Ransomware is a threat that strikes fear into the heart of most CISOs: The sudden realization the organization is shut out of its entire system is bad enough, but also to be faced with blackmail — pay up or else — isn’t the kind of dilemma C-level executives want to face.

But it is increasing, even in Canada. In the spring, a security vendor put out an alert that someone leveraging the Koler mobile app ransomware has fashioned an attack aimed at Canadians who visit porn sites. The payload is delivered by a movie viewer users are asked to download. Once infected a warning screen claiming to be from the RCMP pops up telling the user to pay a “fine” or the data on the smart phone will be deleted.

However, as this article points out, with some preparation infosec pros can be better armed for facing these kinds of attacks.

One of the most obvious defences is to daily backup the most valuable data the organization has and regularly practice restoring systems. An extortion attempt can be greatly diminished if the organization can bring back systems quickly.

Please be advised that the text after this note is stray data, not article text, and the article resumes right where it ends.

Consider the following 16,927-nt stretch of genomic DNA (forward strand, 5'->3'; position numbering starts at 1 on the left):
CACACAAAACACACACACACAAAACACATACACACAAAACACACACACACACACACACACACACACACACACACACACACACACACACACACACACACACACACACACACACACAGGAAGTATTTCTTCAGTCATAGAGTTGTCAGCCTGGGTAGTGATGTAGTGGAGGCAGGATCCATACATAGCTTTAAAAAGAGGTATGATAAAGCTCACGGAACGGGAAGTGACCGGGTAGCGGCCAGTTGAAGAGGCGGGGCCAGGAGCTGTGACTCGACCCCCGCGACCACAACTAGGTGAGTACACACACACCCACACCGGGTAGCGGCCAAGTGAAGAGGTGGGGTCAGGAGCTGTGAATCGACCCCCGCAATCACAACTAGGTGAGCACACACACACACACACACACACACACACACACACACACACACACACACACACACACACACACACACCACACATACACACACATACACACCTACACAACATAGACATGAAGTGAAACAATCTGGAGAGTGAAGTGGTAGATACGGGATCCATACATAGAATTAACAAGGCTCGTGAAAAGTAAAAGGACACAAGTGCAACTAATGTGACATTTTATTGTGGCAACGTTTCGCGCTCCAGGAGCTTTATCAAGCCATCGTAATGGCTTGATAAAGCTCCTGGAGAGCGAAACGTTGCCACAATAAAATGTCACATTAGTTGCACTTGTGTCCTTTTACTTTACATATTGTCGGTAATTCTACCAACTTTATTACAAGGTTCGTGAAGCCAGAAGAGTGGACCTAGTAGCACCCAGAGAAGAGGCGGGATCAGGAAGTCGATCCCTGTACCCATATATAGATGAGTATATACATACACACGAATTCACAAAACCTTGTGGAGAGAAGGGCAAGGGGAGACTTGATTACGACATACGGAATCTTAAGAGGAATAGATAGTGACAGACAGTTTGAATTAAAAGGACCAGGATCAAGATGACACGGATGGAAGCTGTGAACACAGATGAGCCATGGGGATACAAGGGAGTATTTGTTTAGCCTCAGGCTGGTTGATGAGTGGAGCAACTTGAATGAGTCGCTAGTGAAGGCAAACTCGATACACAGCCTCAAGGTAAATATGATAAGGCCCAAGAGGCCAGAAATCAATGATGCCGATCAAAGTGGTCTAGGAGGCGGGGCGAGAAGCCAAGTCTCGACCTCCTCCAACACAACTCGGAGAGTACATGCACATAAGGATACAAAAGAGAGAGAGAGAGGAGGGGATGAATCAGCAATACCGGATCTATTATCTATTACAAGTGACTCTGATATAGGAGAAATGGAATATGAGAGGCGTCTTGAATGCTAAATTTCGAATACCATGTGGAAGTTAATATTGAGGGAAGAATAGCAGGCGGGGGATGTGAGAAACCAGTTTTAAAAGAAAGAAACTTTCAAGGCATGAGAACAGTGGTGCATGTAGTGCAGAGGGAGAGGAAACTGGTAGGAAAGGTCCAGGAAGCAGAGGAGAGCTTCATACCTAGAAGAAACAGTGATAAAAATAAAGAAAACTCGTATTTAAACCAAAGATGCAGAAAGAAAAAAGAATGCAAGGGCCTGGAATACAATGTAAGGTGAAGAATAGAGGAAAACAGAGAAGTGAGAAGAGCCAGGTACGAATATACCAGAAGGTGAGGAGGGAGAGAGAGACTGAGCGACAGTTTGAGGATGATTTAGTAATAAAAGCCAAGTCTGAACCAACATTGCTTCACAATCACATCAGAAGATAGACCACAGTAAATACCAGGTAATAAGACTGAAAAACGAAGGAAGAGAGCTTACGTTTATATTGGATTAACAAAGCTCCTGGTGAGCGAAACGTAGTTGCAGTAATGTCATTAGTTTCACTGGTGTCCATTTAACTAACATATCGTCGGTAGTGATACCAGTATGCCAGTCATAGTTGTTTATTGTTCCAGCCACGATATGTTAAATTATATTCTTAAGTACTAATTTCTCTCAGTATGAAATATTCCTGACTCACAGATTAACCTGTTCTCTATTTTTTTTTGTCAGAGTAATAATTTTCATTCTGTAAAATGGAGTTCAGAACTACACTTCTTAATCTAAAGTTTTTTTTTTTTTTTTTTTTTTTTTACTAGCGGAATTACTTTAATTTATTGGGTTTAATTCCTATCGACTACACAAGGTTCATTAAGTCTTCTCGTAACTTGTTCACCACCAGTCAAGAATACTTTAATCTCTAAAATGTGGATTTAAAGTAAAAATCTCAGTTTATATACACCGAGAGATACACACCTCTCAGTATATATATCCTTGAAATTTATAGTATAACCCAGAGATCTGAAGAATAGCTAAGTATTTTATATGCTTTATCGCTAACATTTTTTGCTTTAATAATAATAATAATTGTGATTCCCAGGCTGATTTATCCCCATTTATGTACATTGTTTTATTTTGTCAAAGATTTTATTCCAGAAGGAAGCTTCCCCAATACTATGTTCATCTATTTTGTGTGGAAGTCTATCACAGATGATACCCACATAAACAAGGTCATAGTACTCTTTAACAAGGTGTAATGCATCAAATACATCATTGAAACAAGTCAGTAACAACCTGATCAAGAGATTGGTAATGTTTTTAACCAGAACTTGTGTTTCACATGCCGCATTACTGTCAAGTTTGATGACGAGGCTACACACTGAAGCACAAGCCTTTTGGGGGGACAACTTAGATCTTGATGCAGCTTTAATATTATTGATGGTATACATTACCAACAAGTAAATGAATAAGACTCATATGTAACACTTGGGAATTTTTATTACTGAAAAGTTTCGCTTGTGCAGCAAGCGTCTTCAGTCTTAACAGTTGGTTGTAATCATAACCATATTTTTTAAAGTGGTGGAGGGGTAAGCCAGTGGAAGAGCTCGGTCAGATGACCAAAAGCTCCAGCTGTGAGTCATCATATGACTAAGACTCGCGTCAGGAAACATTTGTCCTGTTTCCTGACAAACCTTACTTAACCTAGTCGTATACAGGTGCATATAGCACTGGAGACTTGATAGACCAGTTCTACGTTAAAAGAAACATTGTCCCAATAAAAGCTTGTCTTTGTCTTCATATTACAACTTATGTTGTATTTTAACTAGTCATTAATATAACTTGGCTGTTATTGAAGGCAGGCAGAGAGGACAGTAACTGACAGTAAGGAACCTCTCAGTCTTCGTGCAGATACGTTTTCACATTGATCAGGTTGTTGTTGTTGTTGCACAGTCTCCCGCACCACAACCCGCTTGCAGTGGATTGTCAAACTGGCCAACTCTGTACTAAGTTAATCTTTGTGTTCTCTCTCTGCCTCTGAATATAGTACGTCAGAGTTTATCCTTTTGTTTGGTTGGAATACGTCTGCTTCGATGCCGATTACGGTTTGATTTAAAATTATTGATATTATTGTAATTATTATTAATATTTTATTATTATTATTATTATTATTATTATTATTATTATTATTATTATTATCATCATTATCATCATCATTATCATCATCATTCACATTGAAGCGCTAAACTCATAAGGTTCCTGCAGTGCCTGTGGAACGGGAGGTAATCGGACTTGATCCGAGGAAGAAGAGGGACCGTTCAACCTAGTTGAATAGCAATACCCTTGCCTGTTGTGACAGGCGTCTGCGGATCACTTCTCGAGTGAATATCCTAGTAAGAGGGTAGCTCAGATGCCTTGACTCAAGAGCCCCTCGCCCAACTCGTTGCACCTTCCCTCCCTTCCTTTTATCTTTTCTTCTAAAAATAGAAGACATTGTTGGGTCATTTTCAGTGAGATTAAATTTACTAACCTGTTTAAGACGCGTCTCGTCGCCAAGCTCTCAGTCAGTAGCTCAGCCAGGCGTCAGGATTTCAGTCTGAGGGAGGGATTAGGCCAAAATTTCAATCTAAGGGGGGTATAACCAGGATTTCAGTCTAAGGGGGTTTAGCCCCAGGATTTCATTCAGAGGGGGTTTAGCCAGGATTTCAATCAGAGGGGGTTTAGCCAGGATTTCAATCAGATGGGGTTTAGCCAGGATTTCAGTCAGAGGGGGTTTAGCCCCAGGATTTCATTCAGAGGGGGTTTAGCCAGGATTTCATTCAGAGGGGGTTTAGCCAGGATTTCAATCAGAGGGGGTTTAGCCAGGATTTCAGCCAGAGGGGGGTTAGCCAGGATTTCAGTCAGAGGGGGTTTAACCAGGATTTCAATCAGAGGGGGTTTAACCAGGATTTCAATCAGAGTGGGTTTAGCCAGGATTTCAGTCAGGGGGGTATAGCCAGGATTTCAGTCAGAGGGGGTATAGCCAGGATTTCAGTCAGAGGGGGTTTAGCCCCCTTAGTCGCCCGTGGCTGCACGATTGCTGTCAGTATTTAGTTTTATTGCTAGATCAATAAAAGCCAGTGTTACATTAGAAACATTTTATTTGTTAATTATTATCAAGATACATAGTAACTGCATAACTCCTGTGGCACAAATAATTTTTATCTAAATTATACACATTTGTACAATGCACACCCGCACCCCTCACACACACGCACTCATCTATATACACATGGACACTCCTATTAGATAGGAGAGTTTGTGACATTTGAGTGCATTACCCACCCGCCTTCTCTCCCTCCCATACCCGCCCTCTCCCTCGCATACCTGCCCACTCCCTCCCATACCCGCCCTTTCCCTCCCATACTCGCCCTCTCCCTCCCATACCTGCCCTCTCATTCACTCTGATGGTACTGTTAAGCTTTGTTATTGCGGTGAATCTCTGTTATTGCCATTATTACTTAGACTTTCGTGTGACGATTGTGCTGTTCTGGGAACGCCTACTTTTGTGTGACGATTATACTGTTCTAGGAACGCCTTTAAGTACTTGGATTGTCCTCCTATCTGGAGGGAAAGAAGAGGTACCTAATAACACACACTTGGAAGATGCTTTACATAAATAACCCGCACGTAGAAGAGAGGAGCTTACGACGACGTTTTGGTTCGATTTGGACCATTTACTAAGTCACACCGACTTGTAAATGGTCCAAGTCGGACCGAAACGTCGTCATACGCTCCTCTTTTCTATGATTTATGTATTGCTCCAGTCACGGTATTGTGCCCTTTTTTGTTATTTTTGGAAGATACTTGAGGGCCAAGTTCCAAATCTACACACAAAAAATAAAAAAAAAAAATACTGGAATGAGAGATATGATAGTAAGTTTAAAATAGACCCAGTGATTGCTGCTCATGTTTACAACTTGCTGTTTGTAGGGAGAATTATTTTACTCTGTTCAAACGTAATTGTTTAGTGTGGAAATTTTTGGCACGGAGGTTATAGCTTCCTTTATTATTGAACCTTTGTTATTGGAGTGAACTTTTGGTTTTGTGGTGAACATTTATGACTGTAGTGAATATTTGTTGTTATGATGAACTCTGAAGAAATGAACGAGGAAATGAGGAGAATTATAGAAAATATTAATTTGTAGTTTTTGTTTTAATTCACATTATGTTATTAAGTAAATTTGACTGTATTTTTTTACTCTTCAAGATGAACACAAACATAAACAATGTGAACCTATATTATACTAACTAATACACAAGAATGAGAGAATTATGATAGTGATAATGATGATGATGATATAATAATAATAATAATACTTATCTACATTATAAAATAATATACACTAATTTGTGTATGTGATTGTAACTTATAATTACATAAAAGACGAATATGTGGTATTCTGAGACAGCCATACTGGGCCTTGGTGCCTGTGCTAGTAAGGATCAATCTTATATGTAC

Another is to recognize that more often than not ransomware gets injected into systems by staff falling victim to phishing email and visiting dangerous Web sites. Regular — more than once a year — employee awareness training and testing is vital to reducing the threat of ransomware.

Planning for the worst of any attack also includes being ready for the worst. That means having clear procedures on what should be done in any crisis including which employee should managing the situation, and what action should be taken.

These are just some of the things a CISO can do to mitigate blackmail. Remember, the situation is only hopeless because it’s been left that way.